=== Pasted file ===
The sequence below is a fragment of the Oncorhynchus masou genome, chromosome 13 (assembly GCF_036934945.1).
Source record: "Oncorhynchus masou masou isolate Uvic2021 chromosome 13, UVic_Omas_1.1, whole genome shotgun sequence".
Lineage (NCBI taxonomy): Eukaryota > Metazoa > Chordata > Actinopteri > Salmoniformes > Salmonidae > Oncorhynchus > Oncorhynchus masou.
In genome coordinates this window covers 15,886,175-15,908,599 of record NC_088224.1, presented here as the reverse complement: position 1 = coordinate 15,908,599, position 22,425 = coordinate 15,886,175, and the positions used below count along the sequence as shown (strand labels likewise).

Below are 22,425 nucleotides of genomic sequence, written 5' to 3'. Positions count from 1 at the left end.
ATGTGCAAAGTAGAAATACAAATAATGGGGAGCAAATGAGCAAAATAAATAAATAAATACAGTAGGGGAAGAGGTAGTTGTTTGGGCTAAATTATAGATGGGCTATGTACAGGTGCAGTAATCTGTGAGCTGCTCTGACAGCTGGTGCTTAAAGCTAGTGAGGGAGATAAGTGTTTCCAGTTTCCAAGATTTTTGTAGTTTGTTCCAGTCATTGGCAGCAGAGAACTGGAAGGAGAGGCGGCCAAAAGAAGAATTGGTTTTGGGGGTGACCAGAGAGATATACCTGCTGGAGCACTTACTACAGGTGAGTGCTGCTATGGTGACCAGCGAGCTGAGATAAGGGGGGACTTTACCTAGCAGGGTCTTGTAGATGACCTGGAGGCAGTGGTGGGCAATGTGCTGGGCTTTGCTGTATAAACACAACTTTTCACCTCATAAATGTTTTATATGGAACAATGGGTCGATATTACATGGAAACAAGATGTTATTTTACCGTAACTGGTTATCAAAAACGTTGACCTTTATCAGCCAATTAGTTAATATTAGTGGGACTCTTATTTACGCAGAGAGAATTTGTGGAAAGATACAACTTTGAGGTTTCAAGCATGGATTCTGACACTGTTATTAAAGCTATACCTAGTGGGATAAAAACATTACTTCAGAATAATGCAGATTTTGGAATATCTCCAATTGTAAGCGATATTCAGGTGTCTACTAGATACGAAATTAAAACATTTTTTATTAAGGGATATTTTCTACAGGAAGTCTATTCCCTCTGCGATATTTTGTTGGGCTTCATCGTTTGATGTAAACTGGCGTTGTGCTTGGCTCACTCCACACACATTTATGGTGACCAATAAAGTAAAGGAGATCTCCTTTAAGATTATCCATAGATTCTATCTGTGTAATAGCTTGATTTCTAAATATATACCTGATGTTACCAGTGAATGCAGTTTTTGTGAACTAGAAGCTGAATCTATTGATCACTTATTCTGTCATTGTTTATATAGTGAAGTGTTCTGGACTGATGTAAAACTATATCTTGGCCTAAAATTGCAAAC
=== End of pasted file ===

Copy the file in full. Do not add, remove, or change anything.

The sequence below is a fragment of the Oncorhynchus masou genome, chromosome 13 (assembly GCF_036934945.1).
Source record: "Oncorhynchus masou masou isolate Uvic2021 chromosome 13, UVic_Omas_1.1, whole genome shotgun sequence".
Lineage (NCBI taxonomy): Eukaryota > Metazoa > Chordata > Actinopteri > Salmoniformes > Salmonidae > Oncorhynchus > Oncorhynchus masou.
In genome coordinates this window covers 15,886,175-15,908,599 of record NC_088224.1, presented here as the reverse complement: position 1 = coordinate 15,908,599, position 22,425 = coordinate 15,886,175, and the positions used below count along the sequence as shown (strand labels likewise).

Below are 22,425 nucleotides of genomic sequence, written 5' to 3'. Positions count from 1 at the left end.
ATGTGCAAAGTAGAAATACAAATAATGGGGAGCAAATGAGCAAAATAAATAAATAAATACAGTAGGGGAAGAGGTAGTTGTTTGGGCTAAATTATAGATGGGCTATGTACAGGTGCAGTAATCTGTGAGCTGCTCTGACAGCTGGTGCTTAAAGCTAGTGAGGGAGATAAGTGTTTCCAGTTTCCAAGATTTTTGTAGTTTGTTCCAGTCATTGGCAGCAGAGAACTGGAAGGAGAGGCGGCCAAAAGAAGAATTGGTTTTGGGGGTGACCAGAGAGATATACCTGCTGGAGCACTTACTACAGGTGAGTGCTGCTATGGTGACCAGCGAGCTGAGATAAGGGGGGACTTTACCTAGCAGGGTCTTGTAGATGACCTGGAGGCAGTGGTGGGCAATGTGCTGGGCTTTGCTGTATAAACACAACTTTTCACCTCATAAATGTTTTATATGGAACAATGGGTCGATATTACATGGAAACAAGATGTTATTTTACCGTAACTGGTTATCAAAAACGTTGACCTTTATCAGCCAATTAGTTAATATTAGTGGGACTCTTATTTACGCAGAGAGAATTTGTGGAAAGATACAACTTTGAGGTTTCAAGCATGGATTCTGACACTGTTATTAAAGCTATACCTAGTGGGATAAAAACATTACTTCAGAATAATGCAGATTTTGGAATATCTCCAATTGTAAGCGATATTCAGGTGTCTACTAGATACGAAATTAAAACATTTTTTATTAAGGGATATTTTCTACAGGAAGTCTATTCCCTCTGCGATATTTTGTTGGGCTTCATCGTTTGATGTAAACTGGCGTTGTGCTTGGCTCACTCCACACACATTTATGGTGACCAATAAAGTAAAGGAGATCTCCTTTAAGATTATCCATAGATTCTATCTGTGTAATAGCTTGATTTCTAAATATATACCTGATGTTACCAGTGAATGCAGTTTTTGTGAACTAGAAGCTGAATCTATTGATCACTTATTCTGTCATTGTTTATATAGTGAAGTGTTCTGGACTGATGTAAAACTATATCTTGGCCTAAAATTGCAAAC